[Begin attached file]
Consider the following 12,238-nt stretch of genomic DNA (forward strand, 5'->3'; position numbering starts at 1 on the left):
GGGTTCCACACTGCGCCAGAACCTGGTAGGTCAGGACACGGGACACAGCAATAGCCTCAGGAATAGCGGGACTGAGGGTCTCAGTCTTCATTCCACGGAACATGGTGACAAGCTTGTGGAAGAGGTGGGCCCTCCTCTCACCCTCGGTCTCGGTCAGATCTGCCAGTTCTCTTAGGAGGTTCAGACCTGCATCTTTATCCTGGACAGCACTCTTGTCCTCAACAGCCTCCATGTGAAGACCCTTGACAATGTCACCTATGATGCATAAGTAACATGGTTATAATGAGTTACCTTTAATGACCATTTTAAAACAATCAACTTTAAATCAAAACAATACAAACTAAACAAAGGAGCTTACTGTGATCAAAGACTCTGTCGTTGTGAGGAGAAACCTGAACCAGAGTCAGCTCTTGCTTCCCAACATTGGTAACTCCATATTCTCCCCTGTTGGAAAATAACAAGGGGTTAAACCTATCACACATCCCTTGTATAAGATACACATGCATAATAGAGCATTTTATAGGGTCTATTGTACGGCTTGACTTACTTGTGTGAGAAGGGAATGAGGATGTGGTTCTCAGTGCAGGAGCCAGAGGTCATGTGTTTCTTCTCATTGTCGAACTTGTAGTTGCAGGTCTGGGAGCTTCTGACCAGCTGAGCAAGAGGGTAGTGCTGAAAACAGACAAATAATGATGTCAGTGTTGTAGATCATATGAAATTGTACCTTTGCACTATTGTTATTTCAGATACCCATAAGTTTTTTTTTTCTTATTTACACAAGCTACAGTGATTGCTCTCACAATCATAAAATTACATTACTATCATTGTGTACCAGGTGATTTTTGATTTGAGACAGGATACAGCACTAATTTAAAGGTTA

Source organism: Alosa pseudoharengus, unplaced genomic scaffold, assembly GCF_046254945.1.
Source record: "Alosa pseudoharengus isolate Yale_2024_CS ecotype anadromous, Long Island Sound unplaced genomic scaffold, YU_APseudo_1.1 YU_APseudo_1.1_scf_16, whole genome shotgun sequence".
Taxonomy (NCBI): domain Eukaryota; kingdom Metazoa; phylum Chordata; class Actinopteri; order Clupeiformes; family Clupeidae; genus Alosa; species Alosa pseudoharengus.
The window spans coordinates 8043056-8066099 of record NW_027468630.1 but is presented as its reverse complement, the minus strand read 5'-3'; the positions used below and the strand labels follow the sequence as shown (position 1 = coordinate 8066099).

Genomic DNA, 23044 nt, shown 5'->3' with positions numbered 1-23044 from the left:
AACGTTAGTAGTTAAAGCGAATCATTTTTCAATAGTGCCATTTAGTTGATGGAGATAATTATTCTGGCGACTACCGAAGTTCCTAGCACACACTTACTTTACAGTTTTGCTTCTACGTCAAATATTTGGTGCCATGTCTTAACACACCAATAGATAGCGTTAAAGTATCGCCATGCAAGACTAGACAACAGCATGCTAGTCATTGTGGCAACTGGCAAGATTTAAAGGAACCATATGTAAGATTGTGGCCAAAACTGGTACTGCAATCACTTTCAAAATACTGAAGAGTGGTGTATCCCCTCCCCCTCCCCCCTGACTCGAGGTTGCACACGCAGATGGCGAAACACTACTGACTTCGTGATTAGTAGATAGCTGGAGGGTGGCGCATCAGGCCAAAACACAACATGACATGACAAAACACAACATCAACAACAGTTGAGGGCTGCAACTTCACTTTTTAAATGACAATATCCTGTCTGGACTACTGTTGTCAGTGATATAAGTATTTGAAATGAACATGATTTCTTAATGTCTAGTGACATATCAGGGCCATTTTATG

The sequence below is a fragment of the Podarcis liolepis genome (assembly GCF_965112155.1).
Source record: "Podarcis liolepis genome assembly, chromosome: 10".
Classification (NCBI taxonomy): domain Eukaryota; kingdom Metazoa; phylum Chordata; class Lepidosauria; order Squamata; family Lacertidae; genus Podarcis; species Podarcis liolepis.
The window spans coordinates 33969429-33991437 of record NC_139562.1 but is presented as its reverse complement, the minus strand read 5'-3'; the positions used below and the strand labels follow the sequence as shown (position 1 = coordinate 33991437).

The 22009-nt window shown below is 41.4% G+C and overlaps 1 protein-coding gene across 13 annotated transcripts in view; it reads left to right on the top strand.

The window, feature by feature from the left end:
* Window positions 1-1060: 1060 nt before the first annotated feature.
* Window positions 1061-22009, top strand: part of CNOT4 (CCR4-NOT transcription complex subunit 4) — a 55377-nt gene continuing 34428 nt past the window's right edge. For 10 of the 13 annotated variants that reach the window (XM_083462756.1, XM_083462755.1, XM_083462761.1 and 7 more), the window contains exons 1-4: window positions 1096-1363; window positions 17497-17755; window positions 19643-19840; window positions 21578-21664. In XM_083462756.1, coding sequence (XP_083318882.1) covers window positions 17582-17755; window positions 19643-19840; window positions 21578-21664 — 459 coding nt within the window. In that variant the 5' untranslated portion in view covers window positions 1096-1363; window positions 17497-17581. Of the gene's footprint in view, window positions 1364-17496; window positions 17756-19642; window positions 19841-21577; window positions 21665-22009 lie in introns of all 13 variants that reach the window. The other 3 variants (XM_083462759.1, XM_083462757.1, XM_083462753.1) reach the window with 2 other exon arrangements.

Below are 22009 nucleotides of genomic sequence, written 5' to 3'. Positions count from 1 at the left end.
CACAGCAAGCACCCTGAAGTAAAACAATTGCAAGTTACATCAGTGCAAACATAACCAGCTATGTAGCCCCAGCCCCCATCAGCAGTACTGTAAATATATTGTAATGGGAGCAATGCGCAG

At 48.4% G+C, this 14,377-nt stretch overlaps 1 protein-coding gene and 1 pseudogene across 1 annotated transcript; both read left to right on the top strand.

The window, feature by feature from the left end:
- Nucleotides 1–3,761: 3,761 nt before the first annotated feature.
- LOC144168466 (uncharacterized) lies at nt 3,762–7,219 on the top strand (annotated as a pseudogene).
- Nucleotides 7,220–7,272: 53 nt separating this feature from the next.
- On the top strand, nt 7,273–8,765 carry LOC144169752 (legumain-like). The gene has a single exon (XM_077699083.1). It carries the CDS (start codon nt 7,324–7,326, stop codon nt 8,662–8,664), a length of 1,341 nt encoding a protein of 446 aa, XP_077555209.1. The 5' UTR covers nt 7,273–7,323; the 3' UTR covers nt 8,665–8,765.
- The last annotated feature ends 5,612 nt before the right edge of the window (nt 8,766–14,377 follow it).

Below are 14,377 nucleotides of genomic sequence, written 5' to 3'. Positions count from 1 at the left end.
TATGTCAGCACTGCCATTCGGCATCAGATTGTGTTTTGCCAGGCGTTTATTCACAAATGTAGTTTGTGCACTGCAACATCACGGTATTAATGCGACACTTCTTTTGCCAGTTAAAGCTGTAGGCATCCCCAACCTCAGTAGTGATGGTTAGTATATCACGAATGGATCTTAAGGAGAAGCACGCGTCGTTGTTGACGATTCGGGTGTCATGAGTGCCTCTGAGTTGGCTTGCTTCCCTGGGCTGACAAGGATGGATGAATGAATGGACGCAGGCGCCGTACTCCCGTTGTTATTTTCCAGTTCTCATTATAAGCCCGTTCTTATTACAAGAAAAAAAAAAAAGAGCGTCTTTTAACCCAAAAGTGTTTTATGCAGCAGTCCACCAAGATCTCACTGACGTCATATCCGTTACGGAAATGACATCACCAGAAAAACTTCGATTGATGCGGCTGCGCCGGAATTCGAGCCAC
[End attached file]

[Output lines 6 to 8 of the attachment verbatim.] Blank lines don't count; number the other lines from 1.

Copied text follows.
The window spans coordinates 8043056-8066099 of record NW_027468630.1 but is presented as its reverse complement, the minus strand read 5'-3'; the positions used below and the strand labels follow the sequence as shown (position 1 = coordinate 8066099).

Genomic DNA, 23044 nt, shown 5'->3' with positions numbered 1-23044 from the left:
AACGTTAGTAGTTAAAGCGAATCATTTTTCAATAGTGCCATTTAGTTGATGGAGATAATTATTCTGGCGACTACCGAAGTTCCTAGCACACACTTACTTTACAGTTTTGCTTCTACGTCAAATATTTGGTGCCATGTCTTAACACACCAATAGATAGCGTTAAAGTATCGCCATGCAAGACTAGACAACAGCATGCTAGTCATTGTGGCAACTGGCAAGATTTAAAGGAACCATATGTAAGATTGTGGCCAAAACTGGTACTGCAATCACTTTCAAAATACTGAAGAGTGGTGTATCCCCTCCCCCTCCCCCCTGACTCGAGGTTGCACACGCAGATGGCGAAACACTACTGACTTCGTGATTAGTAGATAGCTGGAGGGTGGCGCATCAGGCCAAAACACAACATGACATGACAAAACACAACATCAACAACAGTTGAGGGCTGCAACTTCACTTTTTAAATGACAATATCCTGTCTGGACTACTGTTGTCAGTGATATAAGTATTTGAAATGAACATGATTTCTTAATGTCTAGTGACATATCAGGGCCATTTTATG